More On How The Big Six In The Premier League Will Approach The New Season

Posted: July 18, 2018 in Arsenal, Chelsea, Football, Liverpool, Managers, Manchester City, Manchester United, Opinion, Premier League, Tottenham Hotspur
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Two seasons ago three of the “big six” started their campaigns with new managers in charge. Pep Guardiola had arrived, with much fanfare and hype, at Manchester City and he would go on to lead them to….er….third place in the Premier League, 15 points behind the winners, and absolutely nothing else.

José Mourinho rode into town, checked himself into the Lowry hotel as if anticipating a short stay and then led his new club, Manchester United, to an underwhelming sixth place finish. He did redeem himself, however, by winning both of the B trophies. He picked up the Carabao Cup and the Europa League with the latter ensuring qualification for the Champion’s League.

Antonio Conte made his way quietly into Stamford Bridge and, having absolutely no midweek distractions, such as European football, won the Premier League at a canter.

So the least successful of the three new boys was the one expected to be the most successful.

The same new boys lined up again the following season with very different results. Pep Guardiola had now got the hang of this Premier League football lark and walked away with it racking up record numbers of points, wins and goals. He also won the Carabao Cup so was reasonably pleased with the way the season had gone.

José Mourinho was now the one who won nothing but, this time out, he did finish second which was a vast improvement on the sixth place of the previous season. United ended the season 19 points behind the winners though so his end-of-term report would certainly have included the words, “must” and “improve”.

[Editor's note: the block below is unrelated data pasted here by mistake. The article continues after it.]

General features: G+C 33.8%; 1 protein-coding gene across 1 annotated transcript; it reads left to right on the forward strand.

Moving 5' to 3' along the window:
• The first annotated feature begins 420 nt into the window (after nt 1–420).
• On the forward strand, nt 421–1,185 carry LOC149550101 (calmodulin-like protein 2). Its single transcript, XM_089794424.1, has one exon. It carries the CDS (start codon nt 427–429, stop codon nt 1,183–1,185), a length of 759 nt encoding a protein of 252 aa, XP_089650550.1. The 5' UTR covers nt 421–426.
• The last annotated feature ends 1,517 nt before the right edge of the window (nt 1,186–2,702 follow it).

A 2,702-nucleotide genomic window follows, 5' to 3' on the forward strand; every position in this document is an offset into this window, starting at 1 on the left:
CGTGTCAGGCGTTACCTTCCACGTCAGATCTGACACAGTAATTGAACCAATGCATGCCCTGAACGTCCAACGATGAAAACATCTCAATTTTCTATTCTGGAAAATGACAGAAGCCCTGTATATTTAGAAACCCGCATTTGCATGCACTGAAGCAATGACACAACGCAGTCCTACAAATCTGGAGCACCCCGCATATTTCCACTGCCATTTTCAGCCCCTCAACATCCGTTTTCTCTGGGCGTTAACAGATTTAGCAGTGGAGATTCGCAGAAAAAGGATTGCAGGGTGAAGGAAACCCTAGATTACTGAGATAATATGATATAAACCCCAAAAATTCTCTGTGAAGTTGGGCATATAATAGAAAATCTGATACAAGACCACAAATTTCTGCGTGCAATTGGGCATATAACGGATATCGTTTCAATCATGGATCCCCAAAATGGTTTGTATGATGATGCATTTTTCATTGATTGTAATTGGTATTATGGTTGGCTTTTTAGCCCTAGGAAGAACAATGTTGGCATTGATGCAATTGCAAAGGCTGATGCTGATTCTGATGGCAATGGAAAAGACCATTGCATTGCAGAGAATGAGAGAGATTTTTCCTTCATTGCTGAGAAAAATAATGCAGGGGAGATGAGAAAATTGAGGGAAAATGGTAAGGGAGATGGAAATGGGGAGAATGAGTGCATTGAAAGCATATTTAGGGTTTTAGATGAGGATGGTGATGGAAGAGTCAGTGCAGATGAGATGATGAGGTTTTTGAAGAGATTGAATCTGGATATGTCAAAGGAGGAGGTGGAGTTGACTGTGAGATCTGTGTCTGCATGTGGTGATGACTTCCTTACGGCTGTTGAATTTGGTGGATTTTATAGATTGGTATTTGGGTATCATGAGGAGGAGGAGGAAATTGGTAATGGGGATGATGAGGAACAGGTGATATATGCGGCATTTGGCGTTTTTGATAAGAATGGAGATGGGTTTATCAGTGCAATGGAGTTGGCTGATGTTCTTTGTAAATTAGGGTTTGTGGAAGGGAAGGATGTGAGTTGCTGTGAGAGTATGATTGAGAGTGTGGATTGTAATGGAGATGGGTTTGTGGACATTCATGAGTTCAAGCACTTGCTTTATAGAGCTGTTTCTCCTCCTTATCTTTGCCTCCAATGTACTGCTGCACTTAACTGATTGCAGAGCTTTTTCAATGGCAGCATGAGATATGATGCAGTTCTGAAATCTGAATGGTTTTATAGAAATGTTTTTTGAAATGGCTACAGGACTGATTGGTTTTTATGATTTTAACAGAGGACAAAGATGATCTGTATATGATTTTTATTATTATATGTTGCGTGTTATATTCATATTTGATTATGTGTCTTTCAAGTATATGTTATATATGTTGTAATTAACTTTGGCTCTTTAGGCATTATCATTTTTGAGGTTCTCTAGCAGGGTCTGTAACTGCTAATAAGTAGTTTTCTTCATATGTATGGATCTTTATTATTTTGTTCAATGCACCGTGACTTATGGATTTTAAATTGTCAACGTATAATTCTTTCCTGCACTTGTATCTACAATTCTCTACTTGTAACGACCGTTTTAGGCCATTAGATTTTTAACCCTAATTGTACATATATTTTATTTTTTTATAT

Antonio Conte now had the Champions League to contend with so he only managed to win the FA Cup this time out. His problems at Chelsea were compounded greatly by him leading the team to a fifth place finish meaning that they missed out on the Champion’s League for the following season.

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The over-achiever and the under-achiever, certainly in the last few years

Of the old school, Arséne Wenger had overstayed his welcome by at least one year although many gooners would add a few more to that figure. He won nothing and finished sixth, yet again failing to qualify for the Champion’s League. He was politely asked to do one which was actually spun as him stepping down from his job.

Mauricio Pochettino overachieved yet again and finished fourth with Jürgen Klopp dragging Liverpool, kicking and screaming all the way, into third place AND into the Champion’s league final where they lost to Real Madrid thanks to Loris Karius.

This coming season two of the “big six” will start out with new managers. Unai Emery has replaced Stubborn Old Man at The Emirates and Maurizio Sarri has finally been given the Chelsea job thanks to a last-minute agreement between Antonio Conte and the club that they will see each other in court.

What would constitute a good season for the new men? Well, a finish in the top four would represent a significant improvement for Arsenal even if they win nothing. Emery is probably not under massive pressure to deliver a trophy in his first season although he does seem to have the knack in the Europa League so that may be worth watching this year.

Maurizio Sarri, on the other hand, will immediately be under pressure to deliver. His stated targets will be to win the Premier League, reach the final of the Europa League and he will probably be expected to win a cup. However, as long as he gets the club back into the Champion’s League and doesn’t fall out with the players, his job should be safe for a couple of seasons.

In truth this season looks, on the face of it, similar to last season. Manchester City still have the best squad and Manchester United still have the second best squad so the battle appears to be for the final two places in the top four.

A stronger challenge from both Arsenal and Chelsea is expected so this will pile the pressure on Mauricio Pochettino and Jürgen Klopp and the latter, unless he buys a top class goalkeeper, will struggle. Just ask Pep what it was like when he had Claudio Bravo as first choice!

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Daniel Levy wonders if his manager will fall for the same excuses again or if he will really have to spend some money!

Tottenham need to buy a couple of players and are running out of time with the transfer window closing in less than a month so this coming season could see the return of Arsenal and Chelsea to the top four with Liverpool and Spurs missing out.

It will be interesting, yet again.

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